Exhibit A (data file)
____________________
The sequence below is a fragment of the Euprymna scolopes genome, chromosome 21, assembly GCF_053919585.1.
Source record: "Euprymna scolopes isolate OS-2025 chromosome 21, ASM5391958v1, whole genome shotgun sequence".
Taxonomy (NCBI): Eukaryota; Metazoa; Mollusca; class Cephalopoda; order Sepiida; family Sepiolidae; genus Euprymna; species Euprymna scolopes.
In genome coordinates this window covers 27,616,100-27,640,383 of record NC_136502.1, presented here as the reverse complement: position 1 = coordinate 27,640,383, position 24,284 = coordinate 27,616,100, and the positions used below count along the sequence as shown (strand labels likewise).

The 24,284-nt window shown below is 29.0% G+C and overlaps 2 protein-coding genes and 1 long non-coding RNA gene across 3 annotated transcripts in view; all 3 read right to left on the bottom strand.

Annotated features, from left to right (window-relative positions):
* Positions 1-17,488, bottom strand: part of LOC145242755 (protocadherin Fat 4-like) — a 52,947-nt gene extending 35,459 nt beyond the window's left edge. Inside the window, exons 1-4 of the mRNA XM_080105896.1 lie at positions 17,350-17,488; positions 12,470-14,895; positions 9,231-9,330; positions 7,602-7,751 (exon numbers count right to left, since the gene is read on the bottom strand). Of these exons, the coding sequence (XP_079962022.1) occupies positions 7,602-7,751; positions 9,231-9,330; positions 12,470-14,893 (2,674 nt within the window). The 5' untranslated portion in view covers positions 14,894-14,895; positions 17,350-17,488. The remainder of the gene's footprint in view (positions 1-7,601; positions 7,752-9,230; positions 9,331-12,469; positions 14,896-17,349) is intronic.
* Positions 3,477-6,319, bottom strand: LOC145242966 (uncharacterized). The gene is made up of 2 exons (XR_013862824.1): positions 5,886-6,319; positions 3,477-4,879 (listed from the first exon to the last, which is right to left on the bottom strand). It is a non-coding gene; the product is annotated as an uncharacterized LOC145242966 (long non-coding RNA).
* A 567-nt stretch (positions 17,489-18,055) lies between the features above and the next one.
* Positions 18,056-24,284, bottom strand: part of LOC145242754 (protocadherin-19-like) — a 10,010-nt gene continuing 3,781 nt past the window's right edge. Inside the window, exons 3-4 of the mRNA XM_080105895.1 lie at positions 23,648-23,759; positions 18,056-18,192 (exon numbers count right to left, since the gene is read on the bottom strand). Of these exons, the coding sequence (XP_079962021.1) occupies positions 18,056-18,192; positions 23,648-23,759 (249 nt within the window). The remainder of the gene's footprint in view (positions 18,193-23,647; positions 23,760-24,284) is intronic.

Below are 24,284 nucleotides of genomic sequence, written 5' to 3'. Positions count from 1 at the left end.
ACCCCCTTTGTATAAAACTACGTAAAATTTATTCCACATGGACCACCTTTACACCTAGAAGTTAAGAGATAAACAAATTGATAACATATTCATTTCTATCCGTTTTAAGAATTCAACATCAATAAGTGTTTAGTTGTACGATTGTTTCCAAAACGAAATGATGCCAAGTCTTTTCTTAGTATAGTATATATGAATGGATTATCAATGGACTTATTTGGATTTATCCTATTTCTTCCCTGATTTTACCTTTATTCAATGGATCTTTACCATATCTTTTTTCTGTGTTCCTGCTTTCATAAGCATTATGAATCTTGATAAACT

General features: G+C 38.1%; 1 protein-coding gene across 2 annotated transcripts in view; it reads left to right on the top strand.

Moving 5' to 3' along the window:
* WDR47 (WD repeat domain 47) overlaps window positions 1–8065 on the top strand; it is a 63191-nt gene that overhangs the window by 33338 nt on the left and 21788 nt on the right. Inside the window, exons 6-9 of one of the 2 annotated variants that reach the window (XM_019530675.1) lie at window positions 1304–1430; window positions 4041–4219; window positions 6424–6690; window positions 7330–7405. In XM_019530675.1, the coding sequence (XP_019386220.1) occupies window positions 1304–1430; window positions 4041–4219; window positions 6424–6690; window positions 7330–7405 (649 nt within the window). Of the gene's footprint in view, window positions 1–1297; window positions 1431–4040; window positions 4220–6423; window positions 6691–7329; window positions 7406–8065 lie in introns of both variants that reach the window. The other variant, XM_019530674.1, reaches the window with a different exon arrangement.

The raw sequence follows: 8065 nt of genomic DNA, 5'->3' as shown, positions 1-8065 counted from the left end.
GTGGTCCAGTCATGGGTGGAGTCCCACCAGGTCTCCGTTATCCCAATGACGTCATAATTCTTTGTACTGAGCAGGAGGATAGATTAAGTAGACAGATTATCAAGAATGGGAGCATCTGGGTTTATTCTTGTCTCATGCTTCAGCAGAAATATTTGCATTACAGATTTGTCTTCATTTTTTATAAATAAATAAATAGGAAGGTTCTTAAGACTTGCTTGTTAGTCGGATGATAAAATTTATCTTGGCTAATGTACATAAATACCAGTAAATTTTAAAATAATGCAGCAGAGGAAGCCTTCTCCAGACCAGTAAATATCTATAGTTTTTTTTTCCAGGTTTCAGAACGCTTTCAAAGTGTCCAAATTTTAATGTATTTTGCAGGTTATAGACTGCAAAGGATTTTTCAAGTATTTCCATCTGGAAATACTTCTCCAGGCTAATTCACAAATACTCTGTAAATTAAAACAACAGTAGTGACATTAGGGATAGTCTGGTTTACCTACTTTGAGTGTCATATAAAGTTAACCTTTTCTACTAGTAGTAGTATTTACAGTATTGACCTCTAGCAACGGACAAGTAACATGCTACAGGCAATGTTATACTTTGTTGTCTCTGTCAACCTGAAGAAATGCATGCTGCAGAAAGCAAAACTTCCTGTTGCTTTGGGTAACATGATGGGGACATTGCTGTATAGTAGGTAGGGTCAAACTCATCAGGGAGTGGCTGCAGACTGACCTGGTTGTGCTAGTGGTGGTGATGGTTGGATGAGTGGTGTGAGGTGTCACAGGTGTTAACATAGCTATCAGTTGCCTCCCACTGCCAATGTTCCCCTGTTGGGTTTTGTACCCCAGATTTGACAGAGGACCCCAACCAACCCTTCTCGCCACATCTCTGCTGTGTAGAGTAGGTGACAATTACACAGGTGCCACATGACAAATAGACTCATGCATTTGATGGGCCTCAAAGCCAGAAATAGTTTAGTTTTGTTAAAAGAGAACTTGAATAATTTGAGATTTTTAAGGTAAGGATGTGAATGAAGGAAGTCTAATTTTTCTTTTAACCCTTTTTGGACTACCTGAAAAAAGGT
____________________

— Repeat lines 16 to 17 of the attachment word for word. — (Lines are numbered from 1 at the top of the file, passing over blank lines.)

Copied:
The raw sequence follows: 8065 nt of genomic DNA, 5'->3' as shown, positions 1-8065 counted from the left end.
GTGGTCCAGTCATGGGTGGAGTCCCACCAGGTCTCCGTTATCCCAATGACGTCATAATTCTTTGTACTGAGCAGGAGGATAGATTAAGTAGACAGATTATCAAGAATGGGAGCATCTGGGTTTATTCTTGTCTCATGCTTCAGCAGAAATATTTGCATTACAGATTTGTCTTCATTTTTTATAAATAAATAAATAGGAAGGTTCTTAAGACTTGCTTGTTAGTCGGATGATAAAATTTATCTTGGCTAATGTACATAAATACCAGTAAATTTTAAAATAATGCAGCAGAGGAAGCCTTCTCCAGACCAGTAAATATCTATAGTTTTTTTTTCCAGGTTTCAGAACGCTTTCAAAGTGTCCAAATTTTAATGTATTTTGCAGGTTATAGACTGCAAAGGATTTTTCAAGTATTTCCATCTGGAAATACTTCTCCAGGCTAATTCACAAATACTCTGTAAATTAAAACAACAGTAGTGACATTAGGGATAGTCTGGTTTACCTACTTTGAGTGTCATATAAAGTTAACCTTTTCTACTAGTAGTAGTATTTACAGTATTGACCTCTAGCAACGGACAAGTAACATGCTACAGGCAATGTTATACTTTGTTGTCTCTGTCAACCTGAAGAAATGCATGCTGCAGAAAGCAAAACTTCCTGTTGCTTTGGGTAACATGATGGGGACATTGCTGTATAGTAGGTAGGGTCAAACTCATCAGGGAGTGGCTGCAGACTGACCTGGTTGTGCTAGTGGTGGTGATGGTTGGATGAGTGGTGTGAGGTGTCACAGGTGTTAACATAGCTATCAGTTGCCTCCCACTGCCAATGTTCCCCTGTTGGGTTTTGTACCCCAGATTTGACAGAGGACCCCAACCAACCCTTCTCGCCACATCTCTGCTGTGTAGAGTAGGTGACAATTACACAGGTGCCACATGACAAATAGACTCATGCATTTGATGGGCCTCAAAGCCAGAAATAGTTTAGTTTTGTTAAAAGAGAACTTGAATAATTTGAGATTTTTAAGGTAAGGATGTGAATGAAGGAAGTCTAATTTTTCTTTTAACCCTTTTTGGACTACCTGAAAAAAGGT